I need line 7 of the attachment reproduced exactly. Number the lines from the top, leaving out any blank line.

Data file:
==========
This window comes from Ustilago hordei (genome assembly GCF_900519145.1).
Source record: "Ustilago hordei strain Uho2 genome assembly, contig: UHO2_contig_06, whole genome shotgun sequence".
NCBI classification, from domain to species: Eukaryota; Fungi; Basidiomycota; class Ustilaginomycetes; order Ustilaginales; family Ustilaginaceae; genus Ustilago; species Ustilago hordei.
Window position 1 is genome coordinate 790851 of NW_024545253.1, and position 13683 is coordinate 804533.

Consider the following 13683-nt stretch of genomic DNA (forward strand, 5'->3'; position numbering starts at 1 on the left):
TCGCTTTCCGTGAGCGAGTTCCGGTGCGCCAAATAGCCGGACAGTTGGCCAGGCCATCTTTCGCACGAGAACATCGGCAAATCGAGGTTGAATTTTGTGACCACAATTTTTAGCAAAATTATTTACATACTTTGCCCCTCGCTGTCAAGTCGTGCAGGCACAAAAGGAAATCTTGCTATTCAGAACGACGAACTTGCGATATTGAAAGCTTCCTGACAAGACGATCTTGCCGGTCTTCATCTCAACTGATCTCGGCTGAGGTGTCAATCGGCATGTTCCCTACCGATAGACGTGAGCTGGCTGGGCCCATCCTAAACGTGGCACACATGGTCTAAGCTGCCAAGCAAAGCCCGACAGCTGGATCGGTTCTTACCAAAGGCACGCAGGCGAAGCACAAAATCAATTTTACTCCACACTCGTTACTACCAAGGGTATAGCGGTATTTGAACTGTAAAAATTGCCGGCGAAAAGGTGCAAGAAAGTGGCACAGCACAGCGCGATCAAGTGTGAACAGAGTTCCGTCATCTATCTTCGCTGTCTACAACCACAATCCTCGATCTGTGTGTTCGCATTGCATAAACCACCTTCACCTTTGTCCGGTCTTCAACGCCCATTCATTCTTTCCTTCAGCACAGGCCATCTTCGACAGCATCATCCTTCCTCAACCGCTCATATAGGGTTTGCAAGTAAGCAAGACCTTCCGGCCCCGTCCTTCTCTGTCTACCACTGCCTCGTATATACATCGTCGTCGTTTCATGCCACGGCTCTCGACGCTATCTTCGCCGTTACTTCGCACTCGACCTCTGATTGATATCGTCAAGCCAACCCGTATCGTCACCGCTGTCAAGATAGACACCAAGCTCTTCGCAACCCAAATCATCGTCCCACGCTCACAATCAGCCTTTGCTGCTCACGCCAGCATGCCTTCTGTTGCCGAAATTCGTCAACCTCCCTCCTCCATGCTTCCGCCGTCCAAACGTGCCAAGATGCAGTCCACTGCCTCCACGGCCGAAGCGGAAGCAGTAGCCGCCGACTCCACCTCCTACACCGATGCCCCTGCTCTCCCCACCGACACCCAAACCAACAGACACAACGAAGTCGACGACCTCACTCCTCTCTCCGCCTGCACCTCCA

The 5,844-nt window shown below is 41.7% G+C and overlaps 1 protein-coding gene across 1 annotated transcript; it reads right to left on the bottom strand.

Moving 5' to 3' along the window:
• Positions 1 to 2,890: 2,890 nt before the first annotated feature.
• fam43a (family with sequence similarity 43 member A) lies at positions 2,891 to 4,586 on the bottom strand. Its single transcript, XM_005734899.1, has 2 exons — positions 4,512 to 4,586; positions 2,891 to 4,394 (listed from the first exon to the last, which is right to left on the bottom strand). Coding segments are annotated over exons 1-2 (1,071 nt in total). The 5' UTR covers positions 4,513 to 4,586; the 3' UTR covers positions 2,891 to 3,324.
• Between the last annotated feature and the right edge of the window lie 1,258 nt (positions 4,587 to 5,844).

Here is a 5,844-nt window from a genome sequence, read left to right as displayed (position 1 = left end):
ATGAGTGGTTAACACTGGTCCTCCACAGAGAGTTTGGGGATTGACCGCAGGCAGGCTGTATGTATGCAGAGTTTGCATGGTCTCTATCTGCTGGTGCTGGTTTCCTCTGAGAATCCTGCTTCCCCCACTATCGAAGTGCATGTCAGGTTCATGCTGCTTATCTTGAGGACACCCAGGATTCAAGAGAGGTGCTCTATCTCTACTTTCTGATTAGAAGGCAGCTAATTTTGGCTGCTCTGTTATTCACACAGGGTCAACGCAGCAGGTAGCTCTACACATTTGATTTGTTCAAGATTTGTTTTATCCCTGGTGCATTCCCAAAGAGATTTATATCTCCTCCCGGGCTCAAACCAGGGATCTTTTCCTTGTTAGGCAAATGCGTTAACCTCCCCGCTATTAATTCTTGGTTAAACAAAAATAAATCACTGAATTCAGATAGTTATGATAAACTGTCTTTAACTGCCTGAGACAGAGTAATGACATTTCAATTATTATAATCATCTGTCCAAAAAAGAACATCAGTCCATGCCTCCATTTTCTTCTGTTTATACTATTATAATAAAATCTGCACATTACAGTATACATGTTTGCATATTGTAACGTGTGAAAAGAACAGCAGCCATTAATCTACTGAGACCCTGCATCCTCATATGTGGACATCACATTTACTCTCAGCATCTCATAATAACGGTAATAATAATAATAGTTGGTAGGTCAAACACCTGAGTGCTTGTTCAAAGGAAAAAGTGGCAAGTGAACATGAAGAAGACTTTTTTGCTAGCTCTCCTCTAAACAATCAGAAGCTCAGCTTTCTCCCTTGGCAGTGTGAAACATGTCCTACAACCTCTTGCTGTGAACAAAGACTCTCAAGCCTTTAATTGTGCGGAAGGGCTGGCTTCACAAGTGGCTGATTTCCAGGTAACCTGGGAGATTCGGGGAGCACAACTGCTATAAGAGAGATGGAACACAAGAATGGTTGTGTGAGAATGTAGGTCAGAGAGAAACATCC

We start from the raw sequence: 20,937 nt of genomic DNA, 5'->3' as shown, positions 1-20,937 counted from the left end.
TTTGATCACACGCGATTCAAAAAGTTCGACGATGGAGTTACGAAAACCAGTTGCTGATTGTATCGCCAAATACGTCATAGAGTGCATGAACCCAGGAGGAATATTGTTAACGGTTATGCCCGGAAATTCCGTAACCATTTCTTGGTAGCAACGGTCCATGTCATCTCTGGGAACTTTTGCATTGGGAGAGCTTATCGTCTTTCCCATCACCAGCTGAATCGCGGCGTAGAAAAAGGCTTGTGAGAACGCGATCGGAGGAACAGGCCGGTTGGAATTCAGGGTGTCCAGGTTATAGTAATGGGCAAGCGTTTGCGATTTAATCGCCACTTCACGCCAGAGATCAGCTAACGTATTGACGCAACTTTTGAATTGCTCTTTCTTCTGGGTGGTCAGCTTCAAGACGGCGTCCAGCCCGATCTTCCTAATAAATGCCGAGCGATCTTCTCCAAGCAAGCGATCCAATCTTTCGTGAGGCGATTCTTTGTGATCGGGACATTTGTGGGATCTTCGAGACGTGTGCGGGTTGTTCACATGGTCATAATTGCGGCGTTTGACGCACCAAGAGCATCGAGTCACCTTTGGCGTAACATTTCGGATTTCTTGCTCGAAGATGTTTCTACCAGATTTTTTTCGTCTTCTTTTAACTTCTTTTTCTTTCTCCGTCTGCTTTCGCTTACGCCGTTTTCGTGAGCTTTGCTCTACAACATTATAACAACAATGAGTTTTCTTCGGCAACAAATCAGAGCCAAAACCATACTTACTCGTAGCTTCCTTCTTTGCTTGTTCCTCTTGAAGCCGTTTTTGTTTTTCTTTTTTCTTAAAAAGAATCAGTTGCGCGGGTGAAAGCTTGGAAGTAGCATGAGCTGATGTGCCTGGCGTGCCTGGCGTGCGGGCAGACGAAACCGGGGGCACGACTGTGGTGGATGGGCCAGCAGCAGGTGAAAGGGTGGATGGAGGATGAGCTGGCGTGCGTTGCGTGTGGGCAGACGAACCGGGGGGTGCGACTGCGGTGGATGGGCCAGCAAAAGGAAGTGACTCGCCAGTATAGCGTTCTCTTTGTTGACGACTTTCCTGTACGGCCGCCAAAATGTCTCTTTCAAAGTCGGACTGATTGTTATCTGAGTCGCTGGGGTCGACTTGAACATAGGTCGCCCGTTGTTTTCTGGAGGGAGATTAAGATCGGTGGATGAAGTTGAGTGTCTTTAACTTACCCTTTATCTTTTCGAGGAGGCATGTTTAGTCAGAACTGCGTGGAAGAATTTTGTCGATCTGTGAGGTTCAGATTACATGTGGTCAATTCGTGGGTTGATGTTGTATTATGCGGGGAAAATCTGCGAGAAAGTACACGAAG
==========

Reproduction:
The 5,844-nt window shown below is 41.7% G+C and overlaps 1 protein-coding gene across 1 annotated transcript; it reads right to left on the bottom strand.